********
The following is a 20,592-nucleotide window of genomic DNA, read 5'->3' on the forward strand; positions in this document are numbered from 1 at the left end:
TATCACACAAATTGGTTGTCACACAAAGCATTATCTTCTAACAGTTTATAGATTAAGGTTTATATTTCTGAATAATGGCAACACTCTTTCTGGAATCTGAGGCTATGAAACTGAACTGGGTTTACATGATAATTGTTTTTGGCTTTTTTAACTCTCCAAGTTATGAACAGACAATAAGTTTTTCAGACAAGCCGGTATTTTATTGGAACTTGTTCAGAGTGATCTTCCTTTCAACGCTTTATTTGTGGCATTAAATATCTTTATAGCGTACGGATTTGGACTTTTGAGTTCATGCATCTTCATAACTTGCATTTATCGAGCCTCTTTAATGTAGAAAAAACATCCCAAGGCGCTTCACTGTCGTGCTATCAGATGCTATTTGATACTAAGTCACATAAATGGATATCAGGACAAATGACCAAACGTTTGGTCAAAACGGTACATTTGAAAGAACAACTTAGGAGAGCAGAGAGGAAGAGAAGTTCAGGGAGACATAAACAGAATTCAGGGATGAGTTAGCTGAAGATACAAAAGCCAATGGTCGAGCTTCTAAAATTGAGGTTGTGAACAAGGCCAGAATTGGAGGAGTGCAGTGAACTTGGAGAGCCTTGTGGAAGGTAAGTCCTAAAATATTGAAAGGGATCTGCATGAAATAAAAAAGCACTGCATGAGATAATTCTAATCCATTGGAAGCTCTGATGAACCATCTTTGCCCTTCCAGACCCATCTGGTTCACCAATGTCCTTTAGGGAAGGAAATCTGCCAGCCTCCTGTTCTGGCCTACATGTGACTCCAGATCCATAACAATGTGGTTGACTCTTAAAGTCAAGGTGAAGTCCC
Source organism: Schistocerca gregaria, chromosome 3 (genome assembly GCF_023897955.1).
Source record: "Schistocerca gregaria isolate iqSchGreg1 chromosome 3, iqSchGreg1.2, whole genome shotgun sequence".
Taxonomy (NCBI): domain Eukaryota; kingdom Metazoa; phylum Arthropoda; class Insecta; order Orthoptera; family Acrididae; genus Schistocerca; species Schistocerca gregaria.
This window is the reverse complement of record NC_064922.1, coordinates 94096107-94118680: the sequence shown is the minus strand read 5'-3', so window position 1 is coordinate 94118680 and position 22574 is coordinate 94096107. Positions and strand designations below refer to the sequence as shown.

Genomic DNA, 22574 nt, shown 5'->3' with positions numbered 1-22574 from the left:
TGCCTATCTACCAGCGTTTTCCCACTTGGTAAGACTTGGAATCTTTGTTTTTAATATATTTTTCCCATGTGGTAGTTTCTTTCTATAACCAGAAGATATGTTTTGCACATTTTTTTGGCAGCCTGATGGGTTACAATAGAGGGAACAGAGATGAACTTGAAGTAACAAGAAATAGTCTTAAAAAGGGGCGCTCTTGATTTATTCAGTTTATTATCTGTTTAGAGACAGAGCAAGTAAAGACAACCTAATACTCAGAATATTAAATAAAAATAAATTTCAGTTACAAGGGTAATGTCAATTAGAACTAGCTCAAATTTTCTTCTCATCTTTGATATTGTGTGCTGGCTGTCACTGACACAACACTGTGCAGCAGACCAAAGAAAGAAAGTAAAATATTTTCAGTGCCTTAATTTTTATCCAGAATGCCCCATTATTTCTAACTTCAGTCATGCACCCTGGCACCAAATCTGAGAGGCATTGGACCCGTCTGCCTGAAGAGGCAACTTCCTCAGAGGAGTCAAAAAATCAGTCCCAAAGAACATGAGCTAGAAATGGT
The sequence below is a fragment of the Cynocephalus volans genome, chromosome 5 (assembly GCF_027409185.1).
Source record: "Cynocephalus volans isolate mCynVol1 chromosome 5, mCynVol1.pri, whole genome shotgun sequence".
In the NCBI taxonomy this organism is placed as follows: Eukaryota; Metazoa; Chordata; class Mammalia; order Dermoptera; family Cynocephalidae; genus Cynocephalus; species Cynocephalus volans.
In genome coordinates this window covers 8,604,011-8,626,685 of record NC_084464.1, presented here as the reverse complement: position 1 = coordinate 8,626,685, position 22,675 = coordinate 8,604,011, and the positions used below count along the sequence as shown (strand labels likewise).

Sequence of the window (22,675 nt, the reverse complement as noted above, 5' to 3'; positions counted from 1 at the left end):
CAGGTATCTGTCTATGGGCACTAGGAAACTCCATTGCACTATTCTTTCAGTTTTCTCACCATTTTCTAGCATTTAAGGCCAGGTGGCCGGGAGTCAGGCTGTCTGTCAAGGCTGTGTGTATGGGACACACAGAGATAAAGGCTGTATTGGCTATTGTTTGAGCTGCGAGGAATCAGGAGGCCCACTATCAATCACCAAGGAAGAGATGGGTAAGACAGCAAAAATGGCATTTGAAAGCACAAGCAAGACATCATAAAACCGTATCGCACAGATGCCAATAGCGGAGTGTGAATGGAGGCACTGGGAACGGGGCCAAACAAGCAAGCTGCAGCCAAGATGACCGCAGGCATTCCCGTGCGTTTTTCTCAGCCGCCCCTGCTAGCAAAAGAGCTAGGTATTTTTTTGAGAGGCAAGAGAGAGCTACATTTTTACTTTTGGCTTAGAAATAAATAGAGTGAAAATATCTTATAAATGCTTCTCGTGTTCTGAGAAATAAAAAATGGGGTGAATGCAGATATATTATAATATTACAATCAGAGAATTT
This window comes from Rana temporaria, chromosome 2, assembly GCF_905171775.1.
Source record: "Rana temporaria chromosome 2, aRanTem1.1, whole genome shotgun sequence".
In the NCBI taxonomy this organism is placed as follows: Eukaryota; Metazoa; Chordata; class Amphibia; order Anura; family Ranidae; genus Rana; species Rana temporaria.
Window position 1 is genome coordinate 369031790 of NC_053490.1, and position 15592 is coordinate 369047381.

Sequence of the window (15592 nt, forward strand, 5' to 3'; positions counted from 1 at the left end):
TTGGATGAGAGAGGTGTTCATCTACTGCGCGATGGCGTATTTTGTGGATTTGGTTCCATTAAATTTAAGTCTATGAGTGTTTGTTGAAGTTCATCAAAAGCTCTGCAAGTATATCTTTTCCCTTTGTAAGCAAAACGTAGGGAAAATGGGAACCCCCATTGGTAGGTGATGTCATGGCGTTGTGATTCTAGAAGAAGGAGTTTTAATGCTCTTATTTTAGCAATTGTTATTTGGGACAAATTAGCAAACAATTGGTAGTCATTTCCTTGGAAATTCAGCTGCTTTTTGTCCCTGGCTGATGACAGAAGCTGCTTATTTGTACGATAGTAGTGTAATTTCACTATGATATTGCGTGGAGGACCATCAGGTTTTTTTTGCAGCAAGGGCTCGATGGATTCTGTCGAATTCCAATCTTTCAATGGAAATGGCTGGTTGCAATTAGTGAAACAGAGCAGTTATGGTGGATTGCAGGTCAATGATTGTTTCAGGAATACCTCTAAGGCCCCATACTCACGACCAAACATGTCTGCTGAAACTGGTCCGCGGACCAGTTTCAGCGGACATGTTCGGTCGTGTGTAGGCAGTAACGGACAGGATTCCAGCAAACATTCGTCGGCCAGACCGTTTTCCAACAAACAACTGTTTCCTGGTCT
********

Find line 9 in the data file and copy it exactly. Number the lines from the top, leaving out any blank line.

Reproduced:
The sequence below is a fragment of the Cynocephalus volans genome, chromosome 5 (assembly GCF_027409185.1).